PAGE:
Carter eventually made a homeless friend who showed her the ropes, how she could camp out at the Salvation Army, find a noontime meal from the United Samaritans Foundation lunch truck, and get a warm dinner at the Turlock Gospel Mission’s Meal Ministry.
Gradually, Carter has become more and more involved in the Turlock Gospel Mission, becoming a regular at the group’s Homeless Assistance Ministry day center.
“They make me want to do better,” Carter said. “They have introduced me to the world of volunteering.”
She’s a regular volunteer at the center’s clothes closet. She helps with whatever’s needed, from passing out fliers to picking up trash.
Carter is described by others at the day center as a “mother hen” type. She’s always rounding up the others, shepherding them to where they need to be.
But, because of the drugs, the jail time, and her mental illness, Carter has had no contact with her four children, all between the ages of 14 and 20. All four were adopted out to new families.
Carter recently made contact with her 19 year old daughter, who she barely knew.
“I hadn’t seen her or talked to her since she was 2 years old,” Carter said.
A work in progress
Carter is on the road to recovery. But she admits she has some issues to address before she’s back on her feet.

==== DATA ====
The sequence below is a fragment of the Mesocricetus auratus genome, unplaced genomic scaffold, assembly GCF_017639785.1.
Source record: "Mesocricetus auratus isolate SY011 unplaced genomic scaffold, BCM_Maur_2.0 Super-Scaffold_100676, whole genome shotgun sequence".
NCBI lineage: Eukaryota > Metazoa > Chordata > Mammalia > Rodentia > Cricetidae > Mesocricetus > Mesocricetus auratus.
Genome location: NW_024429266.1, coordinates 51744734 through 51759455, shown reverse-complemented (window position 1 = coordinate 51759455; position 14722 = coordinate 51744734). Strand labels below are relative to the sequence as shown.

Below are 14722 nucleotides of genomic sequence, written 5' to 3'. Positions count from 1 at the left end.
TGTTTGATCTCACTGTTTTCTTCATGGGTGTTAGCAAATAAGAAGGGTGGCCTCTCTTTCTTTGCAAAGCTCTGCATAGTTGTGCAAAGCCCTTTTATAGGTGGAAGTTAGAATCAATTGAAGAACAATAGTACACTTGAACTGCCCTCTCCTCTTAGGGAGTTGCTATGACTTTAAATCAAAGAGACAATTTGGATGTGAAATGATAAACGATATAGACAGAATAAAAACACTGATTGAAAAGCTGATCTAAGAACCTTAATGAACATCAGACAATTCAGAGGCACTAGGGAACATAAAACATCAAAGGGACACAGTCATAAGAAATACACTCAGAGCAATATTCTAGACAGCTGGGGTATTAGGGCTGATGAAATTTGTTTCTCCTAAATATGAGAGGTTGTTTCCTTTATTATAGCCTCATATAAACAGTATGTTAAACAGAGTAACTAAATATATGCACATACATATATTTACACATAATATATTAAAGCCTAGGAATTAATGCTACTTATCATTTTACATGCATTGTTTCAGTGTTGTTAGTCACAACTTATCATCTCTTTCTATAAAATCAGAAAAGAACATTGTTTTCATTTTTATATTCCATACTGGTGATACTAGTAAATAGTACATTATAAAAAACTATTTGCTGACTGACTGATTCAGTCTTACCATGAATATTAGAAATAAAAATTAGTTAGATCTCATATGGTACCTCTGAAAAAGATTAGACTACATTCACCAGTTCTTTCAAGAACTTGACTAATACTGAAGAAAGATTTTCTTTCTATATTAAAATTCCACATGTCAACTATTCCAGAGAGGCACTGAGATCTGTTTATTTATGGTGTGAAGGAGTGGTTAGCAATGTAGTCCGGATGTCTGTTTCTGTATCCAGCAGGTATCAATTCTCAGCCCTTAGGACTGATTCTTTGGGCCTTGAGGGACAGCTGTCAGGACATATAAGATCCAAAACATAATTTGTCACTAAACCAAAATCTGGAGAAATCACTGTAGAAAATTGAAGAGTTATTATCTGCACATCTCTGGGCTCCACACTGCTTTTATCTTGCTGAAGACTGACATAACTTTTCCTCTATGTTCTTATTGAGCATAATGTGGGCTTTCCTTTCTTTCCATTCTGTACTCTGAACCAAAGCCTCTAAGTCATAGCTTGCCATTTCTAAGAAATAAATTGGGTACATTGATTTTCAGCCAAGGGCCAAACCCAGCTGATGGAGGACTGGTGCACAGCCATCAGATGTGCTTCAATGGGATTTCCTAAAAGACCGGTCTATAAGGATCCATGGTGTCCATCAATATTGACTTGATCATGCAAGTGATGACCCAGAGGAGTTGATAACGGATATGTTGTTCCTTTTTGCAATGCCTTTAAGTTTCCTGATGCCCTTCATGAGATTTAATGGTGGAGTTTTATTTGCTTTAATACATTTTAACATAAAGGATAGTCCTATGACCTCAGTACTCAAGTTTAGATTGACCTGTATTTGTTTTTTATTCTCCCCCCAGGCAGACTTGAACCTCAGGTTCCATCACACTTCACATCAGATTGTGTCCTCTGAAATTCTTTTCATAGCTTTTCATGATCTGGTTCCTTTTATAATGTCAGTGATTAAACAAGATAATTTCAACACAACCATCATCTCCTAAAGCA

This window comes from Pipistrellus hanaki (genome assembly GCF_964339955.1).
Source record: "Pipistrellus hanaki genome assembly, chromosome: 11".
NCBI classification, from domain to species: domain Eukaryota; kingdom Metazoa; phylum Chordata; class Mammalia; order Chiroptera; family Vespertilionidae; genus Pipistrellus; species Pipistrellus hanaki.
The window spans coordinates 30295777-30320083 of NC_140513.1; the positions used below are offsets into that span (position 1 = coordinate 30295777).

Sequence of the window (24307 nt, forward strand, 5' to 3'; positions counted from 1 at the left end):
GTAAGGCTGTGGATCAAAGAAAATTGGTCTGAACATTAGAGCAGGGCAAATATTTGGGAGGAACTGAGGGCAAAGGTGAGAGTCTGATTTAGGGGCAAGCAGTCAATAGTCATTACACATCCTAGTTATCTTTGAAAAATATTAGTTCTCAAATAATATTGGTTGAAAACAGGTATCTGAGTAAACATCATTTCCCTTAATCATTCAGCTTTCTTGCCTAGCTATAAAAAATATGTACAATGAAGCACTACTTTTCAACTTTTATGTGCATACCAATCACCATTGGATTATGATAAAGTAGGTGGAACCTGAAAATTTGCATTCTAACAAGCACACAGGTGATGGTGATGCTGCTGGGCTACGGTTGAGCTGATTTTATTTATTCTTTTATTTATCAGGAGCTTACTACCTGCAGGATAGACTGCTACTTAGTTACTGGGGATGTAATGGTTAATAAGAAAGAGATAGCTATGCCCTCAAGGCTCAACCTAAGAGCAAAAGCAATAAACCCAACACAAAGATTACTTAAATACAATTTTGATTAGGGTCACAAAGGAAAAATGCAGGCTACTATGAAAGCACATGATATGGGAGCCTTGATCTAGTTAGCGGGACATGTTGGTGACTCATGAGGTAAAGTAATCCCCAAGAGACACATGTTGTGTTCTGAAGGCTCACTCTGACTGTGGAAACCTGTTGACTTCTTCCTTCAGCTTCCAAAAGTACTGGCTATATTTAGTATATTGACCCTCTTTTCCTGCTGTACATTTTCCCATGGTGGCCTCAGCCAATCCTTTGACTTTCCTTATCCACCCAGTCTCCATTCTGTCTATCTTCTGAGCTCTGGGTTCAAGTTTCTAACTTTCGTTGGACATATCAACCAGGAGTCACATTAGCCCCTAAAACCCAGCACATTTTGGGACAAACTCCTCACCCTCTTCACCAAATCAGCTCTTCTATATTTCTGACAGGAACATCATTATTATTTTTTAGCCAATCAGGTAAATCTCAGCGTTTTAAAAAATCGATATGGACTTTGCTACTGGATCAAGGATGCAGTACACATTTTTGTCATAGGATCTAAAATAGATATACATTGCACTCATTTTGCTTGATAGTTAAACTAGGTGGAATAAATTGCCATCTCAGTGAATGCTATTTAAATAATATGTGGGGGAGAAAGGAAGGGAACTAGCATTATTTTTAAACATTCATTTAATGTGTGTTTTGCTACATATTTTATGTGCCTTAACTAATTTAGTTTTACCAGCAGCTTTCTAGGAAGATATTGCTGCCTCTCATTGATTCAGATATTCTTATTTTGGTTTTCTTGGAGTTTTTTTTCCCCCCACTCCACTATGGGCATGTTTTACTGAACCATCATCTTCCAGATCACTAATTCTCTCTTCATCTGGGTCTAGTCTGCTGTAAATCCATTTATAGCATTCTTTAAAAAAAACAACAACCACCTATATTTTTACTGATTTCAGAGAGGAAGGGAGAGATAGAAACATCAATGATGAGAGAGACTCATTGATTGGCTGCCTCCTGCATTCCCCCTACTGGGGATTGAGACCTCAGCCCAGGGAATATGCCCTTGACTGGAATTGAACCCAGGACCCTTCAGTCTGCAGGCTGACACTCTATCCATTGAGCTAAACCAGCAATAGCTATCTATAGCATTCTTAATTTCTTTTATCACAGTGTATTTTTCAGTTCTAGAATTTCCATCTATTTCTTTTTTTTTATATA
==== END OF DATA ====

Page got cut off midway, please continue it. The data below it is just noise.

First and foremost, Carter says she needs help with her bipolar disorder before she can begin to be a “responsible person,” the sort to hold down a house and a job.
Navigating the tangled web of government healthcare is no small task for homeless individuals like Carter.
She’s not eligible for Supplemental Security Income or Medicare. And to apply for medically indigent adult status, a last-resort government healthcare program, Carter needs photo identification.
Getting an ID takes money. It takes time to track down a Social Security card, and, in many cases, to obtain a birth certificate to get that card.
Carter’s case was made more difficult as an adoptee – her birth name and her adopted name don’t match, forcing a reissuing of Social Security cards.
Then, Carter had to go to Modesto for an all-day appointment to establish herself as medically indigent.
She went in April, but the first available doctor appointment was July 18. That appointment will set Carter up with a primary care physician, who can then refer her to a psychiatrist, when at long last she will be able to receive the medical care she needs.
But Carter’s medically indigent status only lasts for 60 to 90 days. It takes longer than that to go through the entire process.
Carter will actually have to renew her medically indigent status before her first appointment. And if she misses a single appointment – something easy to do as a bipolar individual – it’s back to square one.
The road is long. But Carter has a goal in sight.
One day, Carter wants to go back to school. She wants to work with mentally ill children, helping them avoid her own fate.
One day, Carter wants to own a house in the country, away from the hustle and bustle of cities.
And, one day, Carter hopes to marry her new fiancé, a fellow homeless Turlocker who is now going to trucking school.
But first, she has to get a divorce from husband number two, a process which costs money she doesn’t have and takes even more governmental wrangling.
Carter has a new helping hand though, both in the Turlock Gospel Mission and in newfound faith.
Just recently, Carter says she gave her heart to Christ.
“He’s just filled me with happiness and joy,” Carter said.
Now, even when she has bad days, she says, those days feel easier.
And maybe, one day, there will be no bad days at all.